Becoming a non-smoker…again

Being a single parent is a challenge. Being a single parent of a son when you didn’t even have any brothers in the house…a bigger challenge. It’s a daily challenge though that I enjoy waking up to. If I had to choose one challenge to write about, it would be, becoming a non-smoker again.

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I started smoking when I was 18. I loved it. As an introvert, it gave me something to do in social situations and, once smokers were uncermoniously booted outdoors to smoke, it was how I made new friends and networked. Most smokers are awesome people so my smoke breaks were often my favourite part of the day. I smoked 20 a day. It was a lot. Then I became a mom.

I was always conscious of reeking of smoke when holding my baby but it took a while before it really started bothering me. When he was 4, 9 years ago, I eventually started giving it some serious thought. I did some research and Allen Carr’s Easy way to stop smoking sounded like a method that could get results so I bought the book. It sat on my shelf for another month and a half. I just wasn’t ready. I continued to contemplate it and eventually decided that I would never forgive myself if I got cancer while my son was young and I could possibly have prevented it by giving up then. I was also conscious of the fact that every time I lit up, my hard earned money was going up in smoke! It had to stop. So on a Friday afternoon, towards the end of February, I came home from work. I sorted my son out. Then I lit up a cigerette. Then I opened the book.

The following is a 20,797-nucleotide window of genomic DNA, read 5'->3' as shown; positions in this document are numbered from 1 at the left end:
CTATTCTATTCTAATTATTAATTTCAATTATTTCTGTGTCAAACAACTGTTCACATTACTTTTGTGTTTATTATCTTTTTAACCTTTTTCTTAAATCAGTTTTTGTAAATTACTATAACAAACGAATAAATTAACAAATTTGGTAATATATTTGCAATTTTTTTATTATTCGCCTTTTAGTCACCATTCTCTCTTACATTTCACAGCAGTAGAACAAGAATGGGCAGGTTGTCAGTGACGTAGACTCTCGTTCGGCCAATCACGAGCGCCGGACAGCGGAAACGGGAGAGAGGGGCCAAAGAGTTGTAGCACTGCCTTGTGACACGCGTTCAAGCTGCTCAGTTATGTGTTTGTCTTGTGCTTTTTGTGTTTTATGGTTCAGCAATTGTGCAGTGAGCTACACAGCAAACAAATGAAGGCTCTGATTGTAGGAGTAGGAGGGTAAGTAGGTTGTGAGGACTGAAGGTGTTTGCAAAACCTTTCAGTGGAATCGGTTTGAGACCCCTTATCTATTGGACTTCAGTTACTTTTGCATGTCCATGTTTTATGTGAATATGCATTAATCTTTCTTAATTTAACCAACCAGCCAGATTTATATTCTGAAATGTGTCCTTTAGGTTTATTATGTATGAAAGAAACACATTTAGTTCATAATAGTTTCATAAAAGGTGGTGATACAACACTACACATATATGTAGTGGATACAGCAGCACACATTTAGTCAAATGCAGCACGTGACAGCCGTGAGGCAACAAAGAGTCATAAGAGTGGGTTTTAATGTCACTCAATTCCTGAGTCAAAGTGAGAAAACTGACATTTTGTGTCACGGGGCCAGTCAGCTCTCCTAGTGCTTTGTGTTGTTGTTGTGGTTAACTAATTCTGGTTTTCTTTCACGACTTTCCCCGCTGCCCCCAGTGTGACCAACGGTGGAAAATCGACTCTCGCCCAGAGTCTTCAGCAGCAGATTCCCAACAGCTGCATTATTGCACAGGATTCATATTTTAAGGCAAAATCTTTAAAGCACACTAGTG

I was hooked by the end of the 1st chapter. I smoked as I read. I still wasn’t sure if I was ready to commit. I continued to read and to smoke. Halfway through the book, I stopped reading. It was late and I was tired. I also needed to think through all that I had already read. A lot made sense to me but I still wasn’t ready to commit. I went to bed.

Saturday morning. I can’t wait to start reading further. My poor son had to amuse himself after breakfast while I immersed myself in the book. I could hear ‘clicks’ in my head as I went through it chapter. I wasn’t addicted to smoking I told myself. I was addicted to the nicotine and the cigarette was merely the vehicle. I let these points and a few others marinate in mind while I lit yet another cigarette. By midday I reached the final chapter. I was so nervous. I still didn’t feel ready to commit but I knew I was closer.